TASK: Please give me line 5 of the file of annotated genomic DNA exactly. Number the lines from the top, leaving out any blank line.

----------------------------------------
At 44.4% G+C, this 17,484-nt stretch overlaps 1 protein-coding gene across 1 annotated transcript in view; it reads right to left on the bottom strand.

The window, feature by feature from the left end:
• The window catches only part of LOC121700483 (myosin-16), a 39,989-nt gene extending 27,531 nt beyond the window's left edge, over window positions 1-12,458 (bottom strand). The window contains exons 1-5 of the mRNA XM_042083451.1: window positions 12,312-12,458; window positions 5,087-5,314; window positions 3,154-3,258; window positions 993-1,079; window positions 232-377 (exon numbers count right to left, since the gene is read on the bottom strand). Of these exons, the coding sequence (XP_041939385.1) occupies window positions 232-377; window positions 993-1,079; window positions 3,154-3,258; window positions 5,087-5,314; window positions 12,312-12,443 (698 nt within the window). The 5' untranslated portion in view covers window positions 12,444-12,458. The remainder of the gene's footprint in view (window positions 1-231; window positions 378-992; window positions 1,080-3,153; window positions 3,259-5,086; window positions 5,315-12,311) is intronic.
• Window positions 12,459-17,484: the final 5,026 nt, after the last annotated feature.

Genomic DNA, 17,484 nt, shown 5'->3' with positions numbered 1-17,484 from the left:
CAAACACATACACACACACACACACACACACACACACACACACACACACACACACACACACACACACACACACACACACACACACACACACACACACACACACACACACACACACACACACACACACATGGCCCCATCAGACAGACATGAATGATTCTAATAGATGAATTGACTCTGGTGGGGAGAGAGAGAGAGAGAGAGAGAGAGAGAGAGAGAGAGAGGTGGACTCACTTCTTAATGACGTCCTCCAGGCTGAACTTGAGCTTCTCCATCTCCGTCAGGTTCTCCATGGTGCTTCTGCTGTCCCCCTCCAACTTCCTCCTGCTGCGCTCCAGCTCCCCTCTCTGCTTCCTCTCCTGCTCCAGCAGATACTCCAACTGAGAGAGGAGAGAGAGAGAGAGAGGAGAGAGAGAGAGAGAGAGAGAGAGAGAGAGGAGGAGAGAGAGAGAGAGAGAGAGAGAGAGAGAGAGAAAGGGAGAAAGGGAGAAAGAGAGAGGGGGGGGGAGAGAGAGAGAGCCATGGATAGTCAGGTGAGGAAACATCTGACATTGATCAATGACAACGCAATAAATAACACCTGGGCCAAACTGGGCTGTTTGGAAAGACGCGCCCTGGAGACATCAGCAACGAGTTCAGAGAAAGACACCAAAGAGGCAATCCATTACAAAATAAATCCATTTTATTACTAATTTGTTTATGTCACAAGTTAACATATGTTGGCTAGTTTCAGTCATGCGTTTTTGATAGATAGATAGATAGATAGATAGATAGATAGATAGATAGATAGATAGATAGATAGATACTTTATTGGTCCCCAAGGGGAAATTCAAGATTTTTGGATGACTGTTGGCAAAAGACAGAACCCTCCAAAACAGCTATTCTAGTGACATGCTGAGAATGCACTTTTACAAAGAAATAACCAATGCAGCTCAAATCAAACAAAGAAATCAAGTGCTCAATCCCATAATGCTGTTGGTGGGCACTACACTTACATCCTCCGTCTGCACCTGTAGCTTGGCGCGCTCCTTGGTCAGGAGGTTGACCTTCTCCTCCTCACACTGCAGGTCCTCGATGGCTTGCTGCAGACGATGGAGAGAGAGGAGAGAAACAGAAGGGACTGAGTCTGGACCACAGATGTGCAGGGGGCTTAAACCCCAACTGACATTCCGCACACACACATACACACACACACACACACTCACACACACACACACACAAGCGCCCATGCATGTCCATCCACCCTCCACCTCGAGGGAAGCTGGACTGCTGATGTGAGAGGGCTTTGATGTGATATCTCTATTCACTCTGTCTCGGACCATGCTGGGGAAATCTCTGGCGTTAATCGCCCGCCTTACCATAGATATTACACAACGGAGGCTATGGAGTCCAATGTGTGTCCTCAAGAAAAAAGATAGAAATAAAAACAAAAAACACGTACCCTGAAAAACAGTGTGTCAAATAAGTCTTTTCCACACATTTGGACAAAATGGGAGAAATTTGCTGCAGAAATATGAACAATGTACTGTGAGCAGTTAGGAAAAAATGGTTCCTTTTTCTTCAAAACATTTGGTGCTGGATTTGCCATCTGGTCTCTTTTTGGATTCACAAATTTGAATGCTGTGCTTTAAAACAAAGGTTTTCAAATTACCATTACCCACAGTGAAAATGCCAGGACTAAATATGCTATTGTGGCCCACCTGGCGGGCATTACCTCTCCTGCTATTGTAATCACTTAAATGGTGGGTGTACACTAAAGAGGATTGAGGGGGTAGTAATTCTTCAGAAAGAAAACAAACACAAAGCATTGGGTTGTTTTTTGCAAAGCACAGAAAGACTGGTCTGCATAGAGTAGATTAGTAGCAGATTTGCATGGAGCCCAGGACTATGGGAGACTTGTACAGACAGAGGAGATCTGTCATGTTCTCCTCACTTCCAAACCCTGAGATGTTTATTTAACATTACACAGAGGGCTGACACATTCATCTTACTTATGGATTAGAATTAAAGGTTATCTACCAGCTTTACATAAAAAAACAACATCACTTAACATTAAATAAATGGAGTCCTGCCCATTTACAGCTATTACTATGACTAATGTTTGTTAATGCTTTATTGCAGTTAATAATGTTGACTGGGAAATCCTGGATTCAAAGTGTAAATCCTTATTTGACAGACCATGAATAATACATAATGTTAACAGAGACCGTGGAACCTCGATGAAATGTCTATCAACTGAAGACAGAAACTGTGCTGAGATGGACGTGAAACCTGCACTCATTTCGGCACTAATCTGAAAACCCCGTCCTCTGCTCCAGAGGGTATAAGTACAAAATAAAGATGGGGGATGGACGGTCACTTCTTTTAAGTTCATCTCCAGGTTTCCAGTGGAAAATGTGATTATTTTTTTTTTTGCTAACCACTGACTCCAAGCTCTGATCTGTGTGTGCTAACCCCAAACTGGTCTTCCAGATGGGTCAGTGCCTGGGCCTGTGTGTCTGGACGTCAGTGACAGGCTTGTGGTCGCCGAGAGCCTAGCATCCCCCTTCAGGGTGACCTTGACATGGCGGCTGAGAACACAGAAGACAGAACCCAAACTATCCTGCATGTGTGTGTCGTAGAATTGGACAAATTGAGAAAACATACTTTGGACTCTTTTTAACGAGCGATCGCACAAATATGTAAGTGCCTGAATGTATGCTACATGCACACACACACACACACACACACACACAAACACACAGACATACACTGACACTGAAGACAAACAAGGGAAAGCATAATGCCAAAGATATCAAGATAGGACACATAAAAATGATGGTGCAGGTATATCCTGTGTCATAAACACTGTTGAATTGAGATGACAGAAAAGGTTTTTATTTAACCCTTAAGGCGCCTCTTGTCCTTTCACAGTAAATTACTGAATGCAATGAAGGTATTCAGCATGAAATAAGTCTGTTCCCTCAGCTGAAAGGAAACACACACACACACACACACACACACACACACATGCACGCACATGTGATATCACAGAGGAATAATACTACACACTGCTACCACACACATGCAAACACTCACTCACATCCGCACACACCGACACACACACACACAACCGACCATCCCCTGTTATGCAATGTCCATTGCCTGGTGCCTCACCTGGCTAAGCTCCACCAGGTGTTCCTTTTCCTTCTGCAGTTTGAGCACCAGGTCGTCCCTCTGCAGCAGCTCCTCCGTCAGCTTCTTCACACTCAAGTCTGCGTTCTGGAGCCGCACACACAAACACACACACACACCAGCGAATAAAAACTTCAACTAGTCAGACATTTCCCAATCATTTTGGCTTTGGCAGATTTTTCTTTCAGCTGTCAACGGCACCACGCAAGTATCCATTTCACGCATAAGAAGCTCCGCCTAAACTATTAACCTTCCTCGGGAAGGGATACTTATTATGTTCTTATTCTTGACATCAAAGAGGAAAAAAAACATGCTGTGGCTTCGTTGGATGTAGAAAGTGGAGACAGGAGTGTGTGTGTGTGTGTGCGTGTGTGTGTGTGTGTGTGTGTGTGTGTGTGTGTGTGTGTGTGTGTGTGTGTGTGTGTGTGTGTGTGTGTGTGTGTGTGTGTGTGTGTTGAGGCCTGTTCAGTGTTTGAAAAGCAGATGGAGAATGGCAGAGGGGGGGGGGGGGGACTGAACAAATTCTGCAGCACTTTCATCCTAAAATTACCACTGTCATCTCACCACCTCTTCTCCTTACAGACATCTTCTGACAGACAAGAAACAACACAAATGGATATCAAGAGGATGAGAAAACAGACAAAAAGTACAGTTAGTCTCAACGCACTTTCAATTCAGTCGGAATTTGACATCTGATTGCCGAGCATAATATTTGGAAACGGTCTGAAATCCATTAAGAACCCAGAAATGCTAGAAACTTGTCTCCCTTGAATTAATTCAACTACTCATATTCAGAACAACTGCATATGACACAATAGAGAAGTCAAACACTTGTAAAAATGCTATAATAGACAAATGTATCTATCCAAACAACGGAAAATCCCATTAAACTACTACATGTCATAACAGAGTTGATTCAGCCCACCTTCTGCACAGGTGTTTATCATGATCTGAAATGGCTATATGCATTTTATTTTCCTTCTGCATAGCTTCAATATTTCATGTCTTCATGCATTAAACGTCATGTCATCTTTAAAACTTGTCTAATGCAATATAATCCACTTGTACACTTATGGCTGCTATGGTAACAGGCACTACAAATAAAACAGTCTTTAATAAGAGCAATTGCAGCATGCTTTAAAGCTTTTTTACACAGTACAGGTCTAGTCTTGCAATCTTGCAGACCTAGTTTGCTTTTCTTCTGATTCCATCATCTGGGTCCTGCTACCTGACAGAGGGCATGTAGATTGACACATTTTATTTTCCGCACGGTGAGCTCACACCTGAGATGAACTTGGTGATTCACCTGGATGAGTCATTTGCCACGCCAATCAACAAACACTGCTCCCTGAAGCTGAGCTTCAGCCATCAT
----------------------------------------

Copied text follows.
Genomic DNA, 17,484 nt, shown 5'->3' with positions numbered 1-17,484 from the left: